Nitesh Chawla named fellow of the Association for Computing Machinery (ACM) for outstanding contributions in machine learning

Nitesh Chawla

The Association for Computing Machinery (ACM), the world’s largest educational and scientific computing society, has named Nitesh Chawla, Frank M. Freimann Professor of Computer Science and Engineering at the University of Notre Dame, a fellow.

Chawla, an expert in machine learning, data science and network science, is the founding Director of the Lucy Family Institute for Data and Society at Notre Dame.

The ACM Fellows program honors the top one percent of ACM members for their outstanding accomplishments in computing and information technology and/or outstanding service.  

This year’s 57 fellows were cited for wide-ranging and fundamental contributions in such areas as cryptography, graphics, machine learning, software and robotics. Fellows are nominated by their peers, who are prior ACM Fellows.

Chawla was recognized for his contributions to machine learning research for imbalanced data, graphs and interdisciplinary innovations. Recent years have seen a significant growth in the types and scale of graphs/networks as a mechanism of representing complex networks. Chawla’s research has advanced machine learning algorithms to tackle both the diversity and scale of such graphs.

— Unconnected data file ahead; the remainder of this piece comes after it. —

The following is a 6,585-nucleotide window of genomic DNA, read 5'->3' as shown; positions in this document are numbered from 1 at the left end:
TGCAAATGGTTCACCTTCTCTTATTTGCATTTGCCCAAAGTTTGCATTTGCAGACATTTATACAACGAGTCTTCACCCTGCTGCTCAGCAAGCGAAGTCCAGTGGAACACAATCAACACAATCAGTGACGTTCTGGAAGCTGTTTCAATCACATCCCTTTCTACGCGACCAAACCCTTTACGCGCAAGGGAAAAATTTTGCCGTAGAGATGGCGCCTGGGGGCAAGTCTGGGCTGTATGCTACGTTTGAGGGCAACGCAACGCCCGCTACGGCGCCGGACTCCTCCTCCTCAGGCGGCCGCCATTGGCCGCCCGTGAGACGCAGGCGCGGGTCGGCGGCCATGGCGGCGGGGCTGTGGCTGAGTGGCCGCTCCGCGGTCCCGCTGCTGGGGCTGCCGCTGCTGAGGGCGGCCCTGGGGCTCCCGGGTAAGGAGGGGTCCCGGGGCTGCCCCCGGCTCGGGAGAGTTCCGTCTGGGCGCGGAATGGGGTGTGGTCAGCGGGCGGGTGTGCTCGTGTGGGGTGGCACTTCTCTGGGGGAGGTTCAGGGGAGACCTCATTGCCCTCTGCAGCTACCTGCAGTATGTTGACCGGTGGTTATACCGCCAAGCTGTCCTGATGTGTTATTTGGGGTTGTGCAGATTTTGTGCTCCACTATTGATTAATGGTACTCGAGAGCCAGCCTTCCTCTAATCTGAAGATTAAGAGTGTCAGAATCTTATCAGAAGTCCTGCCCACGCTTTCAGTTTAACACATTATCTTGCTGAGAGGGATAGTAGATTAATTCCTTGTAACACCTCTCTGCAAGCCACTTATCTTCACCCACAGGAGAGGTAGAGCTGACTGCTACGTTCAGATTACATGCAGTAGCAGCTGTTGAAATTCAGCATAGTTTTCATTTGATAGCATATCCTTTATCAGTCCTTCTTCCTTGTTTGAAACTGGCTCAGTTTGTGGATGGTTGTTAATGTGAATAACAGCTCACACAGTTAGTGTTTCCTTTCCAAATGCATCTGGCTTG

In addition to his multiple awards for research, which include his elevation to IEEE fellow in 2022, Chawla has received several other awards, including the IEEE Computational Intelligence Society Early Career Award, IBM Watson Faculty Award, and the National Academy of Engineering New Faculty Fellowship. He is also a twice-recipient of the Outstanding Teaching Award in the Department of Computer Science and Engineering.

Chawla is an inventor and entrepreneur, co-founding a data science software and solutions company, Aunalytics Inc., as well as Intrepid Phoenix, which uses artificial intelligence to provide personalized pathways for recovery from substance use.

Chawla joined the Notre Dame faculty in 2007. He received his M.S. and Ph.D. from the University of South Florida and B.E. from the University of Pune, India.

— Karla Cruise, Notre Dame Engineering